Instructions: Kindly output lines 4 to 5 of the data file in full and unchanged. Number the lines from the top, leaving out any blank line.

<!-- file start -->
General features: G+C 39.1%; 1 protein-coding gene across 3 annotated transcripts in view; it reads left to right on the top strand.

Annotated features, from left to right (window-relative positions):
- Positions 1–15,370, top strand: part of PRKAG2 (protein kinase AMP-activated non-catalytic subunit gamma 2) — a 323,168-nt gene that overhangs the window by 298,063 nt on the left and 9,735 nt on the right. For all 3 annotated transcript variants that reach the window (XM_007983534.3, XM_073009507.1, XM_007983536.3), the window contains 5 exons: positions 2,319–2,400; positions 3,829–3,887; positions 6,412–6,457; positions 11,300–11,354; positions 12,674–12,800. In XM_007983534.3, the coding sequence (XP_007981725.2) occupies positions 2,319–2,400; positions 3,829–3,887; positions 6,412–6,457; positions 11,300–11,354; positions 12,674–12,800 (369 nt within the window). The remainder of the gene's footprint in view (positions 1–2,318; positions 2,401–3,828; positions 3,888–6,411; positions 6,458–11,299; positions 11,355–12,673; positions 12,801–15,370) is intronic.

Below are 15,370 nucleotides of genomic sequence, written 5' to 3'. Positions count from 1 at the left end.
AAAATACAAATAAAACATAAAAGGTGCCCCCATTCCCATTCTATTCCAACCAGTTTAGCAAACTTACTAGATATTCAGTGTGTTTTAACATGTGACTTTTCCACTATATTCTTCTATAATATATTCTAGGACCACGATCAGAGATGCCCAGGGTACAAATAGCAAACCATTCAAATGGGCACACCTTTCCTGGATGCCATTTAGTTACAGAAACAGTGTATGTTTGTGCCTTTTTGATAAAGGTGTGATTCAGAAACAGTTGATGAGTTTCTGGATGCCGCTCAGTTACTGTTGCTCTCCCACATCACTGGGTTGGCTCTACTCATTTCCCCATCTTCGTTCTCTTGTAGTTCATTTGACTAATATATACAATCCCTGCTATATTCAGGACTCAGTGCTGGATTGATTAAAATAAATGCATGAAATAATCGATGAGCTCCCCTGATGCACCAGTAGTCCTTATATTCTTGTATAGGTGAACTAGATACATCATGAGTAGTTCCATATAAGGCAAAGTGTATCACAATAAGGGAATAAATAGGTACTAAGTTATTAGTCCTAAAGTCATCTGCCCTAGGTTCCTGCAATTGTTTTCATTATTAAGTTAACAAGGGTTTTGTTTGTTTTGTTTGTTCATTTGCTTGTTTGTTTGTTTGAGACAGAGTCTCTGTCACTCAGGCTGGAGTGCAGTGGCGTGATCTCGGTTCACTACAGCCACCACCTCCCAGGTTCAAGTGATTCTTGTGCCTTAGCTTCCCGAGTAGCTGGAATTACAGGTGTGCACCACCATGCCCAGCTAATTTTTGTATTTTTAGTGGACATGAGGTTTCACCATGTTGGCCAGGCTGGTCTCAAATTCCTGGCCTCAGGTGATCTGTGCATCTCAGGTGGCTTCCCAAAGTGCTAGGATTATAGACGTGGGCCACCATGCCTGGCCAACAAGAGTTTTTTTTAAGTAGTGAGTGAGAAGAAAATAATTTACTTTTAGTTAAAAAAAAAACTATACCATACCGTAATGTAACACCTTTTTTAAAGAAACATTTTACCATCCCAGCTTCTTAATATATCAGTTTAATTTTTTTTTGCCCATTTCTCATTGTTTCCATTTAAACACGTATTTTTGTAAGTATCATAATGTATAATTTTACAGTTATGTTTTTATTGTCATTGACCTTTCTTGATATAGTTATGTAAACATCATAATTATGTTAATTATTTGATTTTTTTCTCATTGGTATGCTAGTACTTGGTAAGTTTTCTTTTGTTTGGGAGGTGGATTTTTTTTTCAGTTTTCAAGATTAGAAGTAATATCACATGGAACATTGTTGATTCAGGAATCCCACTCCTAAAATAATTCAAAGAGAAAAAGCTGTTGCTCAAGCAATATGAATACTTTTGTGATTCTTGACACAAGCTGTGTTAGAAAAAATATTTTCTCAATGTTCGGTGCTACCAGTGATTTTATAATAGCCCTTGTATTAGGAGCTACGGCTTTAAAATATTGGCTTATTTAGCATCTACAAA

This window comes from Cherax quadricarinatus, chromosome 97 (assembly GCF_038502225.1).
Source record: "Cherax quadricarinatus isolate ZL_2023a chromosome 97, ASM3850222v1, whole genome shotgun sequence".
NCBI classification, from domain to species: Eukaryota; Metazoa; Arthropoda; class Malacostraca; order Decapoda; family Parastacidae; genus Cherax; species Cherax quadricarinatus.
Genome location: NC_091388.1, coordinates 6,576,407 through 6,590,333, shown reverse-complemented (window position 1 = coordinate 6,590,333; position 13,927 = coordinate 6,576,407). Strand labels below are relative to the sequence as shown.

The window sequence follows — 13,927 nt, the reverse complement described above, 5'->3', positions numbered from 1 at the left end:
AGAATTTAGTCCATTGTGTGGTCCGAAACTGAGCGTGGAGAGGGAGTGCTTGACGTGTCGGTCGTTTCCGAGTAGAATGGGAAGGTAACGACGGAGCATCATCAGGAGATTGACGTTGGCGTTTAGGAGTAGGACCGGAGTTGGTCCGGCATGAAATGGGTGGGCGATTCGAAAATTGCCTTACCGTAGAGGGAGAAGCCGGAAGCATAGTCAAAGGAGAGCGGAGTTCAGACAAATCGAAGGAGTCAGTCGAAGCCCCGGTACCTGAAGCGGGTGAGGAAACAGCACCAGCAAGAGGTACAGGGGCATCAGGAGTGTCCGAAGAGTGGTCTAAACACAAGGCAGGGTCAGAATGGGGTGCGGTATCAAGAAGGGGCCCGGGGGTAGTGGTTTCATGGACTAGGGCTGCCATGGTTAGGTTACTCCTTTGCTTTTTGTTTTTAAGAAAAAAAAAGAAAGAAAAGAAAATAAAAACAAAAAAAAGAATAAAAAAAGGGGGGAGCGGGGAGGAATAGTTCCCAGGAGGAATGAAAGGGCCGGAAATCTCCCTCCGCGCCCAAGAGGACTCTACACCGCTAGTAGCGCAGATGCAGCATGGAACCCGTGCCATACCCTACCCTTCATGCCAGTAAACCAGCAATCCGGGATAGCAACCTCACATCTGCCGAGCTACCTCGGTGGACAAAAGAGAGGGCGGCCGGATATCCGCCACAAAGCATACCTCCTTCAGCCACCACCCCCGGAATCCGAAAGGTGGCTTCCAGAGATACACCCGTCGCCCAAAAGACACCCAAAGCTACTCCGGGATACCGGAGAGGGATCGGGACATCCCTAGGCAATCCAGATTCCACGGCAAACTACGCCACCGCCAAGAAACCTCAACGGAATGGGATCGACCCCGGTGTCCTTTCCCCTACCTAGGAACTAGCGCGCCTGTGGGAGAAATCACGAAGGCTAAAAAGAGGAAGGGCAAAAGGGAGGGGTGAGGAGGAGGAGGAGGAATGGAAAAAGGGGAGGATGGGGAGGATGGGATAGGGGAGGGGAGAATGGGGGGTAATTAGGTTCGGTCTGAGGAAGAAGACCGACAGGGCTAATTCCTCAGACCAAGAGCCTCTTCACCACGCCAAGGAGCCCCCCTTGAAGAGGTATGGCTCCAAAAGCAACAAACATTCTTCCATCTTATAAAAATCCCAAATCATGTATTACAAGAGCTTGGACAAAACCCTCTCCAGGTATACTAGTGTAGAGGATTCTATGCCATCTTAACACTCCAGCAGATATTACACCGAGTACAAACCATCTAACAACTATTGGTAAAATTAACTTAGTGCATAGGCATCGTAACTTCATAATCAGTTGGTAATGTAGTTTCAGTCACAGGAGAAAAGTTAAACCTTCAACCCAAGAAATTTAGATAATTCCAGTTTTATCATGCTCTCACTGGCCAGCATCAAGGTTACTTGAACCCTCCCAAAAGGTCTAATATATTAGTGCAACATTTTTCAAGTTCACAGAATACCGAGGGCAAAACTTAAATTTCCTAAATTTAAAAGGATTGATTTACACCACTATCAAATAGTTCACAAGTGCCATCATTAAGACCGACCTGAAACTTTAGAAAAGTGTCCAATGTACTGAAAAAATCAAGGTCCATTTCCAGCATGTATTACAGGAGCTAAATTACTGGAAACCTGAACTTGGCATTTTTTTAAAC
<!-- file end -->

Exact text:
Below are 15,370 nucleotides of genomic sequence, written 5' to 3'. Positions count from 1 at the left end.
AAAATACAAATAAAACATAAAAGGTGCCCCCATTCCCATTCTATTCCAACCAGTTTAGCAAACTTACTAGATATTCAGTGTGTTTTAACATGTGACTTTTCCACTATATTCTTCTATAATATATTCTAGGACCACGATCAGAGATGCCCAGGGTACAAATAGCAAACCATTCAAATGGGCACACCTTTCCTGGATGCCATTTAGTTACAGAAACAGTGTATGTTTGTGCCTTTTTGATAAAGGTGTGATTCAGAAACAGTTGATGAGTTTCTGGATGCCGCTCAGTTACTGTTGCTCTCCCACATCACTGGGTTGGCTCTACTCATTTCCCCATCTTCGTTCTCTTGTAGTTCATTTGACTAATATATACAATCCCTGCTATATTCAGGACTCAGTGCTGGATTGATTAAAATAAATGCATGAAATAATCGATGAGCTCCCCTGATGCACCAGTAGTCCTTATATTCTTGTATAGGTGAACTAGATACATCATGAGTAGTTCCATATAAGGCAAAGTGTATCACAATAAGGGAATAAATAGGTACTAAGTTATTAGTCCTAAAGTCATCTGCCCTAGGTTCCTGCAATTGTTTTCATTATTAAGTTAACAAGGGTTTTGTTTGTTTTGTTTGTTCATTTGCTTGTTTGTTTGTTTGAGACAGAGTCTCTGTCACTCAGGCTGGAGTGCAGTGGCGTGATCTCGGTTCACTACAGCCACCACCTCCCAGGTTCAAGTGATTCTTGTGCCTTAGCTTCCCGAGTAGCTGGAATTACAGGTGTGCACCACCATGCCCAGCTAATTTTTGTATTTTTAGTGGACATGAGGTTTCACCATGTTGGCCAGGCTGGTCTCAAATTCCTGGCCTCAGGTGATCTGTGCATCTCAGGTGGCTTCCCAAAGTGCTAGGATTATAGACGTGGGCCACCATGCCTGGCCAACAAGAGTTTTTTTTAAGTAGTGAGTGAGAAGAAAATAATTTACTTTTAGTTAAAAAAAAAACTATACCATACCGTAATGTAACACCTTTTTTAAAGAAACATTTTACCATCCCAGCTTCTTAATATATCAGTTTAATTTTTTTTTGCCCATTTCTCATTGTTTCCATTTAAACACGTATTTTTGTAAGTATCATAATGTATAATTTTACAGTTATGTTTTTATTGTCATTGACCTTTCTTGATATAGTTATGTAAACATCATAATTATGTTAATTATTTGATTTTTTTCTCATTGGTATGCTAGTACTTGGTAAGTTTTCTTTTGTTTGGGAGGTGGATTTTTTTTTCAGTTTTCAAGATTAGAAGTAATATCACATGGAACATTGTTGATTCAGGAATCCCACTCCTAAAATAATTCAAAGAGAAAAAGCTGTTGCTCAAGCAATATGAATACTTTTGTGATTCTTGACACAAGCTGTGTTAGAAAAAATATTTTCTCAATGTTCGGTGCTACCAGTGATTTTATAATAGCCCTTGTATTAGGAGCTACGGCTTTAAAATATTGGCTTATTTAGCATCTACAAA